Newborn with Arm Deformity
Am Fam Physician. 2017 Feb 15;95(4):255-256.
A 25-year-old Hispanic woman delivered at 40 weeks' gestation by spontaneous vaginal delivery. Prenatal care was started late at 28 weeks' gestation, and routine laboratory screening showed no abnormalities. Prenatal ultrasonography at 29 weeks' gestation showed a horseshoe, pelvic kidney in the mother. She had no history of infections or recent travel and was not taking any medications other than prenatal supplements. Her two prior deliveries were unremarkable.
At birth, the newborn appeared healthy, and had a lusty cry and no visible craniofacial or cutaneous abnormalities. Cardiovascular and pulmonary assessments were normal. Examination revealed bilateral wrist flexion and shortened forearms (Figures 1 and 2). The humerus was palpable in the upper arm bilaterally. The newborn had normal thumb development and handgrip bilaterally. He had all 10 fingers, with webbing noted on both hands. Skeletal and joint examination was otherwise unremarkable, including normal hip rotation and lower extremity length.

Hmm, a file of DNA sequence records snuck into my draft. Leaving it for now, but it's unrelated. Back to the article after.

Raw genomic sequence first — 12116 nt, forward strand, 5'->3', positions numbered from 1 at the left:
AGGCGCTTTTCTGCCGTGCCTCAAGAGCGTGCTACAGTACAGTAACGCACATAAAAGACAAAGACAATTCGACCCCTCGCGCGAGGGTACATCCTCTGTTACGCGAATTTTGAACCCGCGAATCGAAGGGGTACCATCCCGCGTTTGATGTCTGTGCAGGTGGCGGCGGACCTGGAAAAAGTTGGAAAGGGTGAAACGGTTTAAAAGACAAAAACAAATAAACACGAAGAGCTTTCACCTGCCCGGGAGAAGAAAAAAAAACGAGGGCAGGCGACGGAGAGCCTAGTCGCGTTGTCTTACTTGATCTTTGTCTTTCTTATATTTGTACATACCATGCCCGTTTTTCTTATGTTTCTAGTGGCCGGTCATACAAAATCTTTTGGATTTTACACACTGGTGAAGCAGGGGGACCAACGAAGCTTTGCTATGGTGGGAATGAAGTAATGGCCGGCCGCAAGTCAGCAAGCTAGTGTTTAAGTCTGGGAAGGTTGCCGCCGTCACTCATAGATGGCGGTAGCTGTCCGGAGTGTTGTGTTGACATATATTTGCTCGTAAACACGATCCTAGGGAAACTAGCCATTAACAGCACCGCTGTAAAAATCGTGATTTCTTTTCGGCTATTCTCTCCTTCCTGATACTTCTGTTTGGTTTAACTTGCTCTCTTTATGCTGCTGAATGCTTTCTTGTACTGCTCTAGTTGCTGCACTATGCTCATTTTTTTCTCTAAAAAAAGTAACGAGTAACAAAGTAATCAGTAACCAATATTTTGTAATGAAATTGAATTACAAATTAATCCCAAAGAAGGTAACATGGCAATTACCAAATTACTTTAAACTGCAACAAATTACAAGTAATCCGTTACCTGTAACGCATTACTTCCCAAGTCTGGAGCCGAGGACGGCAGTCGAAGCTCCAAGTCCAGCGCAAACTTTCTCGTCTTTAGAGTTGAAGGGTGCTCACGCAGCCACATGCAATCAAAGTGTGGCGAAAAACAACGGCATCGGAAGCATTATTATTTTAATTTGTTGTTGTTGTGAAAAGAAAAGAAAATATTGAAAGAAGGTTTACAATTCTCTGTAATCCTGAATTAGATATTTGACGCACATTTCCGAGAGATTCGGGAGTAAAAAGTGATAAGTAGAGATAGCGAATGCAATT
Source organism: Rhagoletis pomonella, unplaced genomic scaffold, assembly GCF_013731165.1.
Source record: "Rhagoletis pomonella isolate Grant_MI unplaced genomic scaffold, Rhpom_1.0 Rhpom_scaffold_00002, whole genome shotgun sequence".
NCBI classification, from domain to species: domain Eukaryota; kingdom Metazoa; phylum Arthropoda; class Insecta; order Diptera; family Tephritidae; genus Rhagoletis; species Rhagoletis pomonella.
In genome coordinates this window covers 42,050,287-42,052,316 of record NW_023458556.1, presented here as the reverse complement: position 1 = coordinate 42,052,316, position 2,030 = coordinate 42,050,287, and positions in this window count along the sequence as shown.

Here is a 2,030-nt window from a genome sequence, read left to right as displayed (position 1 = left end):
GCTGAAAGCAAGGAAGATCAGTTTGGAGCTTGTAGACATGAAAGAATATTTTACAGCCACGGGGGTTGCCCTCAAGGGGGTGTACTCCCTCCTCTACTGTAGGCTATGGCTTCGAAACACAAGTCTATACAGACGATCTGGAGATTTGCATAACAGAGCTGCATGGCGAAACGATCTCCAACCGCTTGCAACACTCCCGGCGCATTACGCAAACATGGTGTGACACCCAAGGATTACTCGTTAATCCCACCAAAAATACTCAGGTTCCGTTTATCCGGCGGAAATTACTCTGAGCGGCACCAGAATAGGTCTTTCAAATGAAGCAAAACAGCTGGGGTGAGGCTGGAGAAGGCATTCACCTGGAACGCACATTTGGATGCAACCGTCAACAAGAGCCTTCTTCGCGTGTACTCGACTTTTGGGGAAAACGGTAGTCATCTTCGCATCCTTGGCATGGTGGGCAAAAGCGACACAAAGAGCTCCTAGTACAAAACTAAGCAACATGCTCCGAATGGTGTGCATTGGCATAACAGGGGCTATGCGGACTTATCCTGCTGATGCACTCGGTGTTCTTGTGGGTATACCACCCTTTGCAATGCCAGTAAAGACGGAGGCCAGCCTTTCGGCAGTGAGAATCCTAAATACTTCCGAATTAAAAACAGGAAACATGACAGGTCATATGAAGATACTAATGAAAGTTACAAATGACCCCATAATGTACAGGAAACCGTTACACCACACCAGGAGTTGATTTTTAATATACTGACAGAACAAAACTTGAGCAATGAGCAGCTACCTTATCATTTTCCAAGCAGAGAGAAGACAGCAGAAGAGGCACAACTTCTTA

Birth weight was 6 lb, 9 oz (2,975 g). Apgar score was 9 at one and five minutes. Pulse and respiratory rate were normal. Initial laboratory results showed a leukocyte count of 24.8 per μL (0.02 × 109 per L), normal range: 9,000 to 30,000 per μL (9 to 30 × 109 per L); hematocrit of 42.8%, normal range: 42.0% to 60.0%; and platelet count of 146 × 103 per μL (146 × 109 per L), normal range: 150 to 400 × 103 per μL (150 to 400 × 109 per L).
Based on the patient's history and the newborn's physical examination findings, which one of the following
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This series is coordinated by John E. Delzell, Jr., MD, MSPH, Assistant Medical Editor.
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